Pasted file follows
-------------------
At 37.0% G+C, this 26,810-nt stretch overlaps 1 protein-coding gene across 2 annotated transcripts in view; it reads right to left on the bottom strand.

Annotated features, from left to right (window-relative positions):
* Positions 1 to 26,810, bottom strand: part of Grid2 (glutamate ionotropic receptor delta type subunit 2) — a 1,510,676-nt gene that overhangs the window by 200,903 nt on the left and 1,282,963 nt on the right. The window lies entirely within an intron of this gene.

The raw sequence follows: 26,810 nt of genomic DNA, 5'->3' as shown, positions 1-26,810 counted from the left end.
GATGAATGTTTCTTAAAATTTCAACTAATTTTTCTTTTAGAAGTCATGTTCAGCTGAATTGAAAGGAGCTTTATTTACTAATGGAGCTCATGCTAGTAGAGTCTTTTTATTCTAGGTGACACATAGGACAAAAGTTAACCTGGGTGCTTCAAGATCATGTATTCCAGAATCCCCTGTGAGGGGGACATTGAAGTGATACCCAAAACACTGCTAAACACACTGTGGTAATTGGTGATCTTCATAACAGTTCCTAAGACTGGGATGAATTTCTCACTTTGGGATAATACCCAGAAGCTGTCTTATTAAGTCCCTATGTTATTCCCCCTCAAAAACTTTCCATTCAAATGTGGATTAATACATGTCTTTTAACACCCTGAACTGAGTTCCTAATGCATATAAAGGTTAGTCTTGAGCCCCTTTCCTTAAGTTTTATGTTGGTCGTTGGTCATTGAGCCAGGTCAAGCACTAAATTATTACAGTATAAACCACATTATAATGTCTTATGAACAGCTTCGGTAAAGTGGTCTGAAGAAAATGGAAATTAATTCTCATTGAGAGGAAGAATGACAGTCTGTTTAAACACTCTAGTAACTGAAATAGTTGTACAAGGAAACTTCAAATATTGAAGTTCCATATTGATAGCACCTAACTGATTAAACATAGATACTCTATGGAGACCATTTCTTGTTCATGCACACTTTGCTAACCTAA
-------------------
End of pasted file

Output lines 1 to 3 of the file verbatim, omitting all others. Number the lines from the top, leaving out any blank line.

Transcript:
At 37.0% G+C, this 26,810-nt stretch overlaps 1 protein-coding gene across 2 annotated transcripts in view; it reads right to left on the bottom strand.

Annotated features, from left to right (window-relative positions):
* Positions 1 to 26,810, bottom strand: part of Grid2 (glutamate ionotropic receptor delta type subunit 2) — a 1,510,676-nt gene that overhangs the window by 200,903 nt on the left and 1,282,963 nt on the right. The window lies entirely within an intron of this gene.